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Are people more or less likely to use their power if they have high social status? This chapter discusses how having status affects the use of power by those in positions…
Are people more or less likely to use their power if they have high social status? This chapter discusses how having status affects the use of power by those in positions of power in exchange relations or small groups. Although status and power are typically assumed to be mutually reinforcing, there is growing recognition that having status may actually inhibit the use of power under certain conditions.
I review relevant research findings and consider three variables in particular that may moderate the effects of status on the use of power: legitimacy of status, achieved versus ascribed status, and individualist versus collectivist cultures.
While status and power are close correlates, there is growing recognition – particularly in organizational psychology – that, under certain conditions, having status may inhibit the use of power or that lacking status increases power use. These studies shed new light on how status interacts with power in hierarchical groups and challenge the pervasive view of power and status as mutually reinforcing forces that perpetuate inequalities. Understanding more precisely when and why status and power have convergent or divergent effects on power use is an important task for scholars of group processes.
The possibility that status and power can have distinct consequences, let alone opposite effects, presents an intriguing opportunity for scholars of group processes to rethink and extend our understanding of social hierarchies in a new light.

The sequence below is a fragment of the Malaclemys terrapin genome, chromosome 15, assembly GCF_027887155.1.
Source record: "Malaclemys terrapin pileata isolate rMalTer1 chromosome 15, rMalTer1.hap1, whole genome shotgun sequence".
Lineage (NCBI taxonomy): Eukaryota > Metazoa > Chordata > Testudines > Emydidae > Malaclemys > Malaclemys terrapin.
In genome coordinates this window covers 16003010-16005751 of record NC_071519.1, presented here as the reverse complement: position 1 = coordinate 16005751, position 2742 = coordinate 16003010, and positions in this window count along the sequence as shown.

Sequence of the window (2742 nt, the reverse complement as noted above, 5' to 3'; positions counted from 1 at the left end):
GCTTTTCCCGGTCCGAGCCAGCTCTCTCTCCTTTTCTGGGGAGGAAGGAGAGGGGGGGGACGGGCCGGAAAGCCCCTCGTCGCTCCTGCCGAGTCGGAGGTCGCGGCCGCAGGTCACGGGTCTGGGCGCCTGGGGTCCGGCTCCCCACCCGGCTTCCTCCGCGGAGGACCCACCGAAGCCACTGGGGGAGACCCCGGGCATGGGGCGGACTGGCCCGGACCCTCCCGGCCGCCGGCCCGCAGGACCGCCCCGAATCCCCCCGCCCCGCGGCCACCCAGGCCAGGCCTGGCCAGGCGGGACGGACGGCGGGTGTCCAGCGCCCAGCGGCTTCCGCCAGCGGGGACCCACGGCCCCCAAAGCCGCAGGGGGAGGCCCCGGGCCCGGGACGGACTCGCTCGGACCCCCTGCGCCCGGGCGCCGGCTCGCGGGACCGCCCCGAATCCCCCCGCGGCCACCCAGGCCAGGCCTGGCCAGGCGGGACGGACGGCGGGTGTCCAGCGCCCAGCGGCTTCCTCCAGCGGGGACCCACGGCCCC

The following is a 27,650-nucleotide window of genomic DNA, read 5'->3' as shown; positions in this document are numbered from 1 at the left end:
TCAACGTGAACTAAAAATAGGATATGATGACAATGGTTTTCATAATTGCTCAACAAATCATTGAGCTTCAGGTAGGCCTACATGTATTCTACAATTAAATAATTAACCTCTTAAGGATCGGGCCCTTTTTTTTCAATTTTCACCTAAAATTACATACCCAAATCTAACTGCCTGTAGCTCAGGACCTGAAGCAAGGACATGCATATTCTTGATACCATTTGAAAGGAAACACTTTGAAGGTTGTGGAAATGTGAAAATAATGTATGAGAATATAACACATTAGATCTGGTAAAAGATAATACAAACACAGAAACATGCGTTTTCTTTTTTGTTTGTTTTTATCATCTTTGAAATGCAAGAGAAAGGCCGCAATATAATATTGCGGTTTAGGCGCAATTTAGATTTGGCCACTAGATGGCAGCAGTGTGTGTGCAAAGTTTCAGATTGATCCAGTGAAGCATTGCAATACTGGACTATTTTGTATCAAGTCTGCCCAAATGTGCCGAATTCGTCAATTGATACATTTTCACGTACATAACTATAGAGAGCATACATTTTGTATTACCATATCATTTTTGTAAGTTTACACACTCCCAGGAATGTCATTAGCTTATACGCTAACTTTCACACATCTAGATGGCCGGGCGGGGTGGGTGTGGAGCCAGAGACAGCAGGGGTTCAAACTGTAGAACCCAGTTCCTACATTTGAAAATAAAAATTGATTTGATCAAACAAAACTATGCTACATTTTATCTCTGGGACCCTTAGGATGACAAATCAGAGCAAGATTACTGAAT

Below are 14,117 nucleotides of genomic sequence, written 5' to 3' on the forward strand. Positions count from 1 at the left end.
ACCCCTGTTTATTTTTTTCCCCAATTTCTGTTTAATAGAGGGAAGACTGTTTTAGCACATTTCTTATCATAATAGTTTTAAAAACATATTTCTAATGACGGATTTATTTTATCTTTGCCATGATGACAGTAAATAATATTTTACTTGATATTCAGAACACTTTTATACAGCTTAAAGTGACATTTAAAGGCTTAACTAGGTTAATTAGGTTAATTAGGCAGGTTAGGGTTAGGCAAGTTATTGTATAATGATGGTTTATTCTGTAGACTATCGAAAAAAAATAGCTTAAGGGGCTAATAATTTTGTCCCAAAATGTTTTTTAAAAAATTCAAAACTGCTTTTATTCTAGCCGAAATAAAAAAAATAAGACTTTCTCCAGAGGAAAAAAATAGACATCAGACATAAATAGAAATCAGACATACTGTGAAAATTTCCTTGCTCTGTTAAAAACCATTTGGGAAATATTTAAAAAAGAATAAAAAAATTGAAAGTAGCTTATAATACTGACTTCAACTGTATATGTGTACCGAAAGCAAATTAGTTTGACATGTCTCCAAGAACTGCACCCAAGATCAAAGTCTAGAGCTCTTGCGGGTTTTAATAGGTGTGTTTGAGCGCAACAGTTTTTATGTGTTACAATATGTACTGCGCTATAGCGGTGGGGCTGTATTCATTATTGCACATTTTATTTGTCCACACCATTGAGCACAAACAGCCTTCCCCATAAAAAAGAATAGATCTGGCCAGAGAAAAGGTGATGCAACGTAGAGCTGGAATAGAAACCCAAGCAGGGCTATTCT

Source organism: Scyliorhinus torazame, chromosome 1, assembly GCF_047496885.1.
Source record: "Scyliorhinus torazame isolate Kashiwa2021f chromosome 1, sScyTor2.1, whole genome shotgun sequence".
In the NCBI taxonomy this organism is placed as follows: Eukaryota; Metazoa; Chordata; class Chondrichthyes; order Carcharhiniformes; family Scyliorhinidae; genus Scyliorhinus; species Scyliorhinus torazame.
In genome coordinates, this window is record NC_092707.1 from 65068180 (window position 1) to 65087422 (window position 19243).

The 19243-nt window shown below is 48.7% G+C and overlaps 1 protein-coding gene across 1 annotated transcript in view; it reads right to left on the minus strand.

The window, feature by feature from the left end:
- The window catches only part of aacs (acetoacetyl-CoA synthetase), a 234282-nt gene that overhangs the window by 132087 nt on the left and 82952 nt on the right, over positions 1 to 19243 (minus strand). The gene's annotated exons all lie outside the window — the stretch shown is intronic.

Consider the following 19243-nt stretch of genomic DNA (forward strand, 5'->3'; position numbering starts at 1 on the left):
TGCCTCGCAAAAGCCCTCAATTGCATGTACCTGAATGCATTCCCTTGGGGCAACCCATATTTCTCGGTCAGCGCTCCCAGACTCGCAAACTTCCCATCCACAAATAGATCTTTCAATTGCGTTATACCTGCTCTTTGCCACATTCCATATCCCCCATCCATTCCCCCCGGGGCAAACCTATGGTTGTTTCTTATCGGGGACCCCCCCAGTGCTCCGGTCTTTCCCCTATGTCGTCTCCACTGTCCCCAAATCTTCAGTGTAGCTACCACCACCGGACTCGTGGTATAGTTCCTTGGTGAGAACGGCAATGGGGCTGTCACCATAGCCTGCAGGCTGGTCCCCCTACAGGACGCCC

A multiplex relation occurs when actors share different roles, actions, or affiliations that overlap in a relationship, such as co-workers who are also friends outside of…
A multiplex relation occurs when actors share different roles, actions, or affiliations that overlap in a relationship, such as co-workers who are also friends outside of work. Although multiplex relations are as varied as they are pervasive and often problematic, we know surprisingly little about when, under what circumstances, and exactly how overlapping ties affect social relations. Do they strengthen or weaken relationships? When do relationships become multiplex? How do they affect networks at large? In this chapter, we review notable studies that exist on this topic and suggest key questions and issues for future research. Our goal in particular is to suggest how exchange theory could contribute to these efforts.
Instrumental approaches to norms treat their enforcement as problematic and suggest that self-interested actors are unlikely to sanction. We suggest an alternative…
Instrumental approaches to norms treat their enforcement as problematic and suggest that self-interested actors are unlikely to sanction. We suggest an alternative conceptualization of the norm enforcement problem. Research shows that social rewards can offset sanctioning costs, thereby encouraging enforcement. The issue then becomes how individuals determine what to sanction. We suggest that the typicality of behavior may provide a clue. We identify conditions under which atypical behavior may be punished. Consistent with existing instrumental approaches, we find that atypical behavior is sanctioned if it detracts from group welfare. We also find evidence pointing to the importance of a non-instrumental factor – perceptions of a behavior's social desirability.